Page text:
'Now what think you, Bhaddiya?

When freedom from the violence that goes with these arises in a man's self,
does it arise to his profit or to his loss?

'To his profit, sir.'

'Does not this man,
being freed from the violence that goes with these,
not being overcome by that violence,[8]
but having his mind under control, -
does he not abstain from killing living creatures,
does he not abstain from stealing,
does he not abstain from going after another's wife,
does he not abstain from telling lies
and does he not abstain from leading another into such a state
as will be to his loss and sorrow for a long time?'

'He does, sir.'

'Now what think you, Bhaddiya?

Are these things profitable or unprofitable?

[203] 'Profitable, sir.'

'Are they blameworthy or blameless?

'Blameless, sir.'

'Are they censured or praised by the intelligent?'

'They are praised, sir.'

'When performed and undertaken,
do they conduce to profit and happiness or not,
or how is it?

'They do conduce to pront and happiness, sir.

It is just so, methinks.'

'So then, Bhaddiya, as to my words to you just now:

'Come now, Bhaddiya!

Be not misled by report or tradition or hearsay.

Be not misled by proficiency in the Collections,
nor by mere logic or inference,
nor after considering reasons,
nor after reflection on and approval of some theory,
nor because it fits becoming, nor by the thought:

"The recluse is revered by us."

But, Bhaddiya, when you know for yourself:

These things are unprofitable,
these things are blameworthy,
these things are censured by the intelligent,
these things,
when performed and undertaken,
conduce to loss and sorrow, -
then indeed, Bhaddiya, do you reject them," -

But if at any time ye know of yourselves:

These things are profitable,
these things are not blameworthy,
these things are praised by the intelligent,
these things,
when performed and undertaken,
conduce to profit and happiness, -
then, Bhaddiya, undertake them and remain doing them
-such was my reason for uttering those words.

Now, Bhaddiya, all worthy[9] men in the world incite a follower thus:

"Come, my good fellow!

Restrain greed and keep on doing so.

If you do that,
you won't do a greedy deed
with body, speech or thought.

Restrain malice and keep on doing so.

If you do that,
you won't do a malicious deed
with body, speech or thought.

Restrain delusion and keep on doing so.

do that,
you won't do a deluded deed
with body, speech or thought.

Restrain the violence that goes with them and keep on doing so.

.

If you keep on doing so,
you won't do a deed of violence
with body, speech and thought."'

At these words Bhaddiya the Licchavī exclaimed to the Exalted One:

'It is wonderful, sir!

It is marvellous!

[10]Just as if, master Gotama,
one should raise the fallen
or show forth the hidden,
or point the way to him that wanders astray,
or hold up a light in the darkness
to that they who have eyes may behold objects, —
even so in divers ways
has dhamma been set forth by the worthy Gotama.

I do go for refuge to the worthy Gotama!

May the Exalted One accept me as his follower
from this day forth
so long as life may last,
as one who has gone to him for refuge.'

'But, Bhaddiya, did I say to you:

"Come, Bhaddiya, be my follower.

I will be your teacher"?

'No, sir.'

'Then, Bhaddiya, it seems that some recluse and brahmins are vain and empty liars,
and misrepresent me contrary to facts
as being one who holds such a view,
who proclaims such a view, in saying:

"Gotama the recluse is a juggler.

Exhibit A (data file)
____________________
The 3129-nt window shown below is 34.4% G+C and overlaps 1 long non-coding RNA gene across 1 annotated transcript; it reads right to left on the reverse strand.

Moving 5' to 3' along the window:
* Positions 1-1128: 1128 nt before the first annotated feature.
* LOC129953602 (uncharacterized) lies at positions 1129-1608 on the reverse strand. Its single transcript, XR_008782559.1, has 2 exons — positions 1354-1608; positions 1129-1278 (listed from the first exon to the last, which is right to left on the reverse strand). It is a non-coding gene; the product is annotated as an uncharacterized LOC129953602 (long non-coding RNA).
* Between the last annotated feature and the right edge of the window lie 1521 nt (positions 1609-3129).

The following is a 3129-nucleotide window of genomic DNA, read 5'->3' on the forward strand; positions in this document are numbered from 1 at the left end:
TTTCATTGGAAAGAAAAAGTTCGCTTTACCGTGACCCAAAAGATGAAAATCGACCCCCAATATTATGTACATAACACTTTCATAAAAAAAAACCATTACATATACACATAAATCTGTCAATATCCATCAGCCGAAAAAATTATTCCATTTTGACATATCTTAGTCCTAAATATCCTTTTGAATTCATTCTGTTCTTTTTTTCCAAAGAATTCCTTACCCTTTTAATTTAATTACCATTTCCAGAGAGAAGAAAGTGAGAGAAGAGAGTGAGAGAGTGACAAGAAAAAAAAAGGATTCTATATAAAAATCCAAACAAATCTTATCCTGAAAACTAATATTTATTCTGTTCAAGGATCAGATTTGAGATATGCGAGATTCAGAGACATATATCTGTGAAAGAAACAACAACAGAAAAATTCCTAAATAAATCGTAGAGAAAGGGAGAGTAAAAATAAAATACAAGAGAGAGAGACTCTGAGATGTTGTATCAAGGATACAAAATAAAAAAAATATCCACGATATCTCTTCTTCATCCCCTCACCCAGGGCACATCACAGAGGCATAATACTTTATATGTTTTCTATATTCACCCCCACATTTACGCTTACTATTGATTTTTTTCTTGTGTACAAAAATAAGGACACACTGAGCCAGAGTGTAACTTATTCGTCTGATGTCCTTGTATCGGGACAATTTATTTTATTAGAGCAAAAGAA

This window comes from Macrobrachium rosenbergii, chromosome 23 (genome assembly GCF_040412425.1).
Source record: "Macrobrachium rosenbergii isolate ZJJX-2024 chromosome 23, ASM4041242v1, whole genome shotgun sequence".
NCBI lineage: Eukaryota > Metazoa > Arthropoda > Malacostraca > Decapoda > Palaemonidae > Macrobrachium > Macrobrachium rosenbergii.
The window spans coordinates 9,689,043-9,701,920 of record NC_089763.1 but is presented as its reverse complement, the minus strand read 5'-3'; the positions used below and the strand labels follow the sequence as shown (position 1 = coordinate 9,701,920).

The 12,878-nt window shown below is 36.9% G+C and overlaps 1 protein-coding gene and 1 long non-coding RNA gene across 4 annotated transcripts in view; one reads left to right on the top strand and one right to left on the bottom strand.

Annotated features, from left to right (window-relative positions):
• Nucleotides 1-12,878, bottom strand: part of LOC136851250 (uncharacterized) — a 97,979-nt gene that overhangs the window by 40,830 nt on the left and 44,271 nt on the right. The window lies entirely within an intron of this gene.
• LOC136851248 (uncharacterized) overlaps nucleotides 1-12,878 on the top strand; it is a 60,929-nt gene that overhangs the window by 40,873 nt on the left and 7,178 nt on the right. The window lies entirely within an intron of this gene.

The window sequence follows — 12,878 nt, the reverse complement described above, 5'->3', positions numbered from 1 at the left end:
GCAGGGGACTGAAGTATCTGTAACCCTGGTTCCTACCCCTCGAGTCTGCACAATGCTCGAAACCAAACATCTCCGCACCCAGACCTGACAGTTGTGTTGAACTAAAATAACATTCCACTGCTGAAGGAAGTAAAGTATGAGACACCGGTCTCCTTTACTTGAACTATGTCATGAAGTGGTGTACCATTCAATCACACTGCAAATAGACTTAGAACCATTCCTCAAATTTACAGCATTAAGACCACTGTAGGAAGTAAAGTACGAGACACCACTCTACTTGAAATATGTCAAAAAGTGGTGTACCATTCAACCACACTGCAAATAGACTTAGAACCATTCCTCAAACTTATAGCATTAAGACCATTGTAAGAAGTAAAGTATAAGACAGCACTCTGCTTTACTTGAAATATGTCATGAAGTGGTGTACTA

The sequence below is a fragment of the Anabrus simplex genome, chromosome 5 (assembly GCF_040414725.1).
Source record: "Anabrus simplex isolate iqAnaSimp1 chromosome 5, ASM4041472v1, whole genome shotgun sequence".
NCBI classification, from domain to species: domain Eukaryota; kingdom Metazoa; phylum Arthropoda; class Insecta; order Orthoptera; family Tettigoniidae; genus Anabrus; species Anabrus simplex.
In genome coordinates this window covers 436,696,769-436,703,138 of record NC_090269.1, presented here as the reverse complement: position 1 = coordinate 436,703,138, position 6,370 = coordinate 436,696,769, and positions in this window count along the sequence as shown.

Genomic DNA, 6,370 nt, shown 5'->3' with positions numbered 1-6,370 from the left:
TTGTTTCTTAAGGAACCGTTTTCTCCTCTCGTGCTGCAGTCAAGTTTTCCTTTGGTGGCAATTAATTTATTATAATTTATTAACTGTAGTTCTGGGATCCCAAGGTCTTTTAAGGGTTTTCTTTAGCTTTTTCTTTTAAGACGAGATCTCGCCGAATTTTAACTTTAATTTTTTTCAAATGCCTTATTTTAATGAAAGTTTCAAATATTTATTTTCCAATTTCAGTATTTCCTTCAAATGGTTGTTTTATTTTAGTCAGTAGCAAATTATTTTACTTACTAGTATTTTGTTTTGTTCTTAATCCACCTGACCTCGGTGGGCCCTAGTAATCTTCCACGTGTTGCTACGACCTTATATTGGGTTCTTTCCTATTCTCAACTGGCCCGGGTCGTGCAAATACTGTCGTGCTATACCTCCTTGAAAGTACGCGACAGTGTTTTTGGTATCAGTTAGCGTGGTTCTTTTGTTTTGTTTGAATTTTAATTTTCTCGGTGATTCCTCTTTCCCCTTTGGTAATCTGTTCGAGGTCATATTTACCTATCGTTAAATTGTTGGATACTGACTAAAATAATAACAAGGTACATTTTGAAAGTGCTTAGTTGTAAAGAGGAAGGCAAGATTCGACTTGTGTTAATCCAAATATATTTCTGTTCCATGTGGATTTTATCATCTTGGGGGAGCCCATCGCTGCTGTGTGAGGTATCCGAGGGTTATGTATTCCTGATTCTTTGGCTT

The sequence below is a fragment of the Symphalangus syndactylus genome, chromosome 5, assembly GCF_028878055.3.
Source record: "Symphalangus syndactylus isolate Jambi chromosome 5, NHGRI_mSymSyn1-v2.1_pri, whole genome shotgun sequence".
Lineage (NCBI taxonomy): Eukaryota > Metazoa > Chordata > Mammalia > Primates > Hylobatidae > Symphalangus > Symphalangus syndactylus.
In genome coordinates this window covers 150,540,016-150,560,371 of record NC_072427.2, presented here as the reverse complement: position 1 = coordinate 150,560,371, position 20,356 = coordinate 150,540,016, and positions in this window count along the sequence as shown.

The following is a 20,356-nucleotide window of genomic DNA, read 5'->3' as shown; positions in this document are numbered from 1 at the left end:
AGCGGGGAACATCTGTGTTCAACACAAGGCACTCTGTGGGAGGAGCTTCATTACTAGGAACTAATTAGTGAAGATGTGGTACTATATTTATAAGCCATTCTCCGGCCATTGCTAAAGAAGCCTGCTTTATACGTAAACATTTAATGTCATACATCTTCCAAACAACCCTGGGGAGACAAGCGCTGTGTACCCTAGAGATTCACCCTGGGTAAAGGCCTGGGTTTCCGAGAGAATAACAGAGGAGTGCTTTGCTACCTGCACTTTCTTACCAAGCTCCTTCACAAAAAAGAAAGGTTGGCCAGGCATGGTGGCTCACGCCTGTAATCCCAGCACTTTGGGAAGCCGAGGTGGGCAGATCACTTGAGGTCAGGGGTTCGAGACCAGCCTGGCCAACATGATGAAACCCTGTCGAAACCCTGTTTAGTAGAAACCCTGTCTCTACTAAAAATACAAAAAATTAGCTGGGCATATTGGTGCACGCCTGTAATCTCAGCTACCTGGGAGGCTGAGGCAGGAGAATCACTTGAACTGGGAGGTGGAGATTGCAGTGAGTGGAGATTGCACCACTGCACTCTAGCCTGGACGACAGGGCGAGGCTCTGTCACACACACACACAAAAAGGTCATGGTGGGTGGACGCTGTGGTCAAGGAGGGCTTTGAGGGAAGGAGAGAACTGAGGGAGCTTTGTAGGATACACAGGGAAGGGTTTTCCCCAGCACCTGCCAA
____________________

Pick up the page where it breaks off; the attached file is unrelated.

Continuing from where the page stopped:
He knows [204] a trick of glamour
by which he entices away the followers
of those holding other views."'

'A goodly thing, sir,
is this enticing trick of glamour.

A lovely thing, sir,
is this enticing trick of glamour.

I wish, sir, that my dear[11] kinsmen
could be converted[12] by this enticement.

Surely it would be to the profit and happiness
of my dear kinsmen
for a long time.

Sir, if all the nobles could be conveted by this enticement,
it would be to the profit and happiness of all nobles
for a long time.

Sir, if all the brahmins could be conveted by this enticement,
it would be to the profit and happiness of all brahmins
for a long time.

Sir, if all the the Vessa could be conveted by this enticement,
it would be to the profit and happiness of all Vessas
for a long time.

Sir, if all the Sudras could be converted by this enticement,
it would be to the profit and happiness of all Sudras
for a long time.'

'So it would, Bhaddiya.

So it would, Bhaddiya.

If all the nobles could be conveted
to the abandoning of unprofitable things
and to the undertaking of profitable things,
it would be to the profit and happiness of all nobles
for a long time.

If all the brahmins could be conveted
to the abandoning of unprofitable things
and to the undertaking of profitable things,
it would be to the profit and happiness of all brahmins
for a long time.

If all the the Vessa could be conveted
to the abandoning of unprofitable things
and to the undertaking of profitable things,
it would be to the profit and happiness of all Vessas
for a long time.

If all the Sudras could be converted
to the abandoning of unprofitable things
and to the undertaking of profitable things,
it would be to the profit and happiness of all Sudras
for a long time.'

If the world,
with its devas,
its Maras,
its Brahmas,
with its host of recluses and brahmins,
its devas and mankind,
were to be converted to the abandoning of unprofitable things
and to the undertaking of profitable things,
it would be to their profit and happiness
for a long time.

Why, Bhaddiya, if these great sal-trees[13] could be converted by this enticement,
it would be to their profit and happiness
for a long time, -
that is, if they could think,[14] -
to say nothing of one who has become human.'

 


[1] The same accusation is made at M. i, 375 by Upali, the housefather.

[2] Cf. S. ii, 33, 41, etc.

[3] Cf. A. i, 190, advice to the Kālāmas; G.S. i, 171 [AN 3.65 Woodward] n.

[4] Piṭaka-sampādanena. There were as yet no written pitakas, and it is doubtful whether the word was even used at the time.

[5] Bhavya-rūpatāya - i.e., not because you think it agrees with my (or a) doctrine of 'becoming.' 'Recluse' possibly refers to himself.

[6] Yaɱ'sa hoti for yaɱ assa hoti. Comy.

[7] Sārambho (not saɱrambha but sa-ārambha, 'accompanied by violence') is here added to the other three qualities at A. i. Comy. def. as 'having the characteristics of going still further' in any one of these vices.

[8] Text wrongly asārambhena; while just above Sinh. text has asāraddho for asārambho.

[9] Sappurisā = Ariyā. Santo may be participial or 'goodly.' Text should read samādapenti.

[10] Pe here in text means 'add the usual formula about showing a light,' etc. [Ed.: Reconstructed here.]

[11] Sinh. text reads māyāya me, bhante, which seems a corruption of piyā of text, or perhaps we should add it after āvattaṇiyā.

[12] Āvaṭṭeyyuɱ (lit. 'would turn round'), perhaps a play on the word āvaṭṭanī.

[13] Texts ime ce pi; Comy. dve pi, and adds that at the time of speaking two such trees stood by.

[14] The punctuation of text is misleading here.